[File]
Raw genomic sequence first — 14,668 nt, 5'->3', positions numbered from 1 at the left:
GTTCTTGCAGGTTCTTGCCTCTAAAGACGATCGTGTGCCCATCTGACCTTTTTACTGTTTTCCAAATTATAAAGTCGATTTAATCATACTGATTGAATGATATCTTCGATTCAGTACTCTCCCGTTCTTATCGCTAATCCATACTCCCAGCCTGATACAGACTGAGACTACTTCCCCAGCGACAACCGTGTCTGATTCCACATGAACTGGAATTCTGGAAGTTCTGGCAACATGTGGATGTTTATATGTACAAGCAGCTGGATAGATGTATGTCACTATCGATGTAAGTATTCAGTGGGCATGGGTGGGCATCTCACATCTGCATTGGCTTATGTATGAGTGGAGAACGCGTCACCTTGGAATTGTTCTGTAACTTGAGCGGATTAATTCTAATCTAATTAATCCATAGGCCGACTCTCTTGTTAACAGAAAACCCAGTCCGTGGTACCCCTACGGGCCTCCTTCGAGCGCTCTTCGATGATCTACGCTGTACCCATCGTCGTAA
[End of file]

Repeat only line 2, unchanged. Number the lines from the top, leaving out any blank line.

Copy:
GTTCTTGCAGGTTCTTGCCTCTAAAGACGATCGTGTGCCCATCTGACCTTTTTACTGTTTTCCAAATTATAAAGTCGATTTAATCATACTGATTGAATGATATCTTCGATTCAGTACTCTCCCGTTCTTATCGCTAATCCATACTCCCAGCCTGATACAGACTGAGACTACTTCCCCAGCGACAACCGTGTCTGATTCCACATGAACTGGAATTCTGGAAGTTCTGGCAACATGTGGATGTTTATATGTACAAGCAGCTGGATAGATGTATGTCACTATCGATGTAAGTATTCAGTGGGCATGGGTGGGCATCTCACATCTGCATTGGCTTATGTATGAGTGGAGAACGCGTCACCTTGGAATTGTTCTGTAACTTGAGCGGATTAATTCTAATCTAATTAATCCATAGGCCGACTCTCTTGTTAACAGAAAACCCAGTCCGTGGTACCCCTACGGGCCTCCTTCGAGCGCTCTTCGATGATCTACGCTGTACCCATCGTCGTAA